Upcoming show: The Keeper of Nothingness

My next solo show for the Afghan project opens at LE Gallery (here in Toronto) on May 10. It feels a bit early to be putting this post up, but I'm off to Scotland for 10 days!!

"The Keeper of Nothingness" is less about The War, and more invested in considering travel and liminality, of exchanging one set of norms for another and, importantly, the zones where these exchange takes place.
The title comes from a Tajik word that denotes those who tend mountain passes in the Hindu Kush, and I take it from Eric Newby's travel memoir, A Short Walk in The Hindu Kush.


Partial, and no title (a painting, that is)

Now done and with a Title (Ready State)

Maybe this piece is nearly done, but it's hard to be sure. It's def. 30"x40" 36"x48" though.
Interior of the C17, homeward leg.


It's Witches, all the way down

Ropey, old-man arms and plaid sleeves stretch out from under a tan ballistic vest as Gene offers up a cup of the care-package coffee he just brewed. Dense, wiry grey hair and supporting moustache compliment a slight southern drawl. With these features and the opaque, black coffee, Gene might have sprung from a screenwriter’s description of the chatty, avuncular guy you unintentionally sit next to at some Badlands truck stop – the halogen lights flickering at the pumps as a waitress slides your tuna melt across the laminate counter.
“Have you read any Calvino?”
“Embarrassingly, no.”
“Well, there’s a short story about children gathering around a fire. Its night-time and as Calvino tells it, flames lick up into the night, and as the story gets told both words and heat ripple across their faces. But behind them, the dark is cold and endless. And of course there’s a witch.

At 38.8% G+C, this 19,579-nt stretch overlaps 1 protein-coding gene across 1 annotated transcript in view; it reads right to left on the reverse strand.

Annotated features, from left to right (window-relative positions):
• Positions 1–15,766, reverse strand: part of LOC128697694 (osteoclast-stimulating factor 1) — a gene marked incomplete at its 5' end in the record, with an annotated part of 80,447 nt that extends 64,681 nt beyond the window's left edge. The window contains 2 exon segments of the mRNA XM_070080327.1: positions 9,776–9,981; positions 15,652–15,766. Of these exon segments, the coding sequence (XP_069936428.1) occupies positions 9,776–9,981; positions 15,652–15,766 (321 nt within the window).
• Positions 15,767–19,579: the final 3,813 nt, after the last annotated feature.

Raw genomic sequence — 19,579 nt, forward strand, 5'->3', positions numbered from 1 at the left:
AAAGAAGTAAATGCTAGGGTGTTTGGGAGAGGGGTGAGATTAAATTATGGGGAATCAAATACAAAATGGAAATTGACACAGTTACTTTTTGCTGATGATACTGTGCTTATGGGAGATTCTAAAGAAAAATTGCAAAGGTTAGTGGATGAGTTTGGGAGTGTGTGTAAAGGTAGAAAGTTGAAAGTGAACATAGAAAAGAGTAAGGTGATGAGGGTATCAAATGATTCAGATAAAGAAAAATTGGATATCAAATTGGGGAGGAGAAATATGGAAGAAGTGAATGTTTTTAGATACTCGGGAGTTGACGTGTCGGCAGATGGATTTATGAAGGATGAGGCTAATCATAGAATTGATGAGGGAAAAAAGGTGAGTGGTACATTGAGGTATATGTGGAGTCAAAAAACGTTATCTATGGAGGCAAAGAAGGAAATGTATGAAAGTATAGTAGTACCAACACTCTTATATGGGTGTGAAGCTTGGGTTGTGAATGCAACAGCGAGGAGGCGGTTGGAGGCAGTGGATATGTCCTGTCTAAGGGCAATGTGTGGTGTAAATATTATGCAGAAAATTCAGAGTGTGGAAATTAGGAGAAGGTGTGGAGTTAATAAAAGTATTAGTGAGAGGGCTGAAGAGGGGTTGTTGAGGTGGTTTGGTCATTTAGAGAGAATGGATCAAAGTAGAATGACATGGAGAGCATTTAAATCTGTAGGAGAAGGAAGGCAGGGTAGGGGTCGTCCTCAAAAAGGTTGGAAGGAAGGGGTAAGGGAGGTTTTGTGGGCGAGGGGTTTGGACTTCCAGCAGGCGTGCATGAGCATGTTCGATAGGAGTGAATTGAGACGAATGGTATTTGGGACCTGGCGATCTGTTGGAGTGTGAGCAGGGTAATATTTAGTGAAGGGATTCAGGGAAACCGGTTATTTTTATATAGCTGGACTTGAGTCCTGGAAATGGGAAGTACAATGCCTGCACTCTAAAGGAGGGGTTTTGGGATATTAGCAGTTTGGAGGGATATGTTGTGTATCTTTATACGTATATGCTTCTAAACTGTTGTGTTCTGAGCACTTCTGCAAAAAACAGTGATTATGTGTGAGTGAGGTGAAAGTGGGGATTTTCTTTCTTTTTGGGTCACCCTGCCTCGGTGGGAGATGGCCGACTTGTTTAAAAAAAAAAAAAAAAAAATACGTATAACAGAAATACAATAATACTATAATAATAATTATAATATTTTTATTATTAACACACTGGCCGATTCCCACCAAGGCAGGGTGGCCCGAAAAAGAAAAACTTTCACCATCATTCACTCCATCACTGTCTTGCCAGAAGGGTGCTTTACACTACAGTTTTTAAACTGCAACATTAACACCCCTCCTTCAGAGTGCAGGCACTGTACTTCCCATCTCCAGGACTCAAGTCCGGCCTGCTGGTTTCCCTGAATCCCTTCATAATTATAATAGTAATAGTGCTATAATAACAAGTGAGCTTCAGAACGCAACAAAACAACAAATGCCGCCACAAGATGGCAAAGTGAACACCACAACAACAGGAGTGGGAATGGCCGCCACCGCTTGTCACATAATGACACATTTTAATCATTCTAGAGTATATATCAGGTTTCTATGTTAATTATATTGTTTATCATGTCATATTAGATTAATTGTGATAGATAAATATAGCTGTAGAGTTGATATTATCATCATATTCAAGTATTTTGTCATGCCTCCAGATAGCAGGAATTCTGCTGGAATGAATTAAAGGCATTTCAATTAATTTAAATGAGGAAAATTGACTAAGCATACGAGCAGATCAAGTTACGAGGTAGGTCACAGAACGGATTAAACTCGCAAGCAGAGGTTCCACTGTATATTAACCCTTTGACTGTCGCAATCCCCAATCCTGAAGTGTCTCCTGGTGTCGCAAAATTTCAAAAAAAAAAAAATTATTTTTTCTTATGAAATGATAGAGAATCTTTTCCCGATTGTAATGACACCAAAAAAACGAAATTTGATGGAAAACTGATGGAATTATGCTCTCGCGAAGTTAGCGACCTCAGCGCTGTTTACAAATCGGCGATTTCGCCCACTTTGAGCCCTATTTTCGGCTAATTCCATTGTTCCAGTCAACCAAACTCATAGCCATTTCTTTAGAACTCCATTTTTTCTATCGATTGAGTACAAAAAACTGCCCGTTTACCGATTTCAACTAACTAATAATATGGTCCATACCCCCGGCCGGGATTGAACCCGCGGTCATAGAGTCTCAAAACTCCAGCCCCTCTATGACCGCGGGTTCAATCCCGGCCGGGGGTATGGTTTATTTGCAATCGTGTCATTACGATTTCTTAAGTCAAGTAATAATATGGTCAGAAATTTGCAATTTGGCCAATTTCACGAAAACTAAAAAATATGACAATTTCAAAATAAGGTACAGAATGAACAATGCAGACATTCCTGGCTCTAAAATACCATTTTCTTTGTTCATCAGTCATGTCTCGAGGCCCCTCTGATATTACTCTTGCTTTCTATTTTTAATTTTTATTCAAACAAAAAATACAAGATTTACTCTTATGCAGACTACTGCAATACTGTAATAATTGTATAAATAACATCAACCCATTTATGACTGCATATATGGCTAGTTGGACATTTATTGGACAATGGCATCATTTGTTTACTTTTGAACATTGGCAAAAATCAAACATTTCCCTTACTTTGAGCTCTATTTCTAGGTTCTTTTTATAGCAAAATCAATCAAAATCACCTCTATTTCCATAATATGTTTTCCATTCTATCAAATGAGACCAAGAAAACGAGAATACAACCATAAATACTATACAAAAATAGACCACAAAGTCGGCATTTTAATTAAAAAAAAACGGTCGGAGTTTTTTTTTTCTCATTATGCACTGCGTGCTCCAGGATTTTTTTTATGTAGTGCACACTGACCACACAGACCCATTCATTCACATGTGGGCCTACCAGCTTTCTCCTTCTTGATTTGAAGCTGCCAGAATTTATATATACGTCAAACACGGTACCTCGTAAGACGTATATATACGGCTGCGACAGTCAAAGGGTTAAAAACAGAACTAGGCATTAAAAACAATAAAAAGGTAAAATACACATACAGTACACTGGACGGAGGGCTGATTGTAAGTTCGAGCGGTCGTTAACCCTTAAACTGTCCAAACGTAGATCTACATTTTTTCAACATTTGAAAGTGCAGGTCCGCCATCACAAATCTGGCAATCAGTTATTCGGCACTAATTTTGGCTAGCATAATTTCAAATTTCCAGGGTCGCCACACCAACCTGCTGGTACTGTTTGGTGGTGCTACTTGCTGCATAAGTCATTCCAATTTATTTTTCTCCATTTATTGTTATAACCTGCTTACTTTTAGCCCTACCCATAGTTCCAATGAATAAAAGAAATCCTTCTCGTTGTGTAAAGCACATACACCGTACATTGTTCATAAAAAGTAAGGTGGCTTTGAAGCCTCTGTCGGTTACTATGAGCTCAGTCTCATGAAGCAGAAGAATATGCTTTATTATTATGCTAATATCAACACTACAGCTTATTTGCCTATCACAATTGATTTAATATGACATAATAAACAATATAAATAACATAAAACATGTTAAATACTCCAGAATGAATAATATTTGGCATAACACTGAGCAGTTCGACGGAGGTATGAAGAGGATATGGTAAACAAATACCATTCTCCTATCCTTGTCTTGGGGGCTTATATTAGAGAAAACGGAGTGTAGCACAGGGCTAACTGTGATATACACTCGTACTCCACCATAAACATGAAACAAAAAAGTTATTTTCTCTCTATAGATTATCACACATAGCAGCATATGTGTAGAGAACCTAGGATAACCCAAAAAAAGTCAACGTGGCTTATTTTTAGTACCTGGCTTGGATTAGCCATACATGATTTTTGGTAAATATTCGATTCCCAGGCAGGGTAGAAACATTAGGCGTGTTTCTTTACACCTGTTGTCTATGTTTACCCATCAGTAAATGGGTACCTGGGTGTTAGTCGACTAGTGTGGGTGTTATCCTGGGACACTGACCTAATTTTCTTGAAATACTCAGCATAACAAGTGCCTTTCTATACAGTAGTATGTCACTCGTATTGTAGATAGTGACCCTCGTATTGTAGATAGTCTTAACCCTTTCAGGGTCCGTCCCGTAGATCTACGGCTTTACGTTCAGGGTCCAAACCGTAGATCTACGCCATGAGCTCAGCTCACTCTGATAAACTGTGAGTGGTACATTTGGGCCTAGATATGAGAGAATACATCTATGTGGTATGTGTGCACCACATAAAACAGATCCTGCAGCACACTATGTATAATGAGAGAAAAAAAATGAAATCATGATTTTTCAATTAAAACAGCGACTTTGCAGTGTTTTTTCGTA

What’s important though, is the narrator’s lilt — his pitch and timbre; there’s pacing and tempo: all the things that make a good campfire tale. The story gets told again and again, to different groups of children. But if all the orator’s skills fall into perfect harmony, the flames will reach to his full height as he stands above the kids, seated on the ground. The flames spiral and the witch erupts from the logs and embers, taking a child into the flames and vanishing.”

Days later, looking south across Kabul’s smog-filled valley, Gene tells me another tale.

“A few months before you got here, we had a wire service photographer come out… He was AP, or maybe Reuters. He’d also been bouncing around the various camps and we did the same thing with him.”
“You made him too much coffee and stuffed him full of three-year-old Werther’s?”
“Yeah, there’s that. We also did the driving tour: Checked out the ANA, poked around in the Soviet wreckage, pointed to the CIA compound that you’re not allowed to know about. So he’s up here, walking around, swapping lens, but he’s also grumbling about something. After a while he comes over to me, acting like some sort of movie director, all worked up about the smog. “The light, the light” – he actually said this – “I can’t work with this light.” So we drive back down to Alamo and a day later he’s gone, unimpressed.”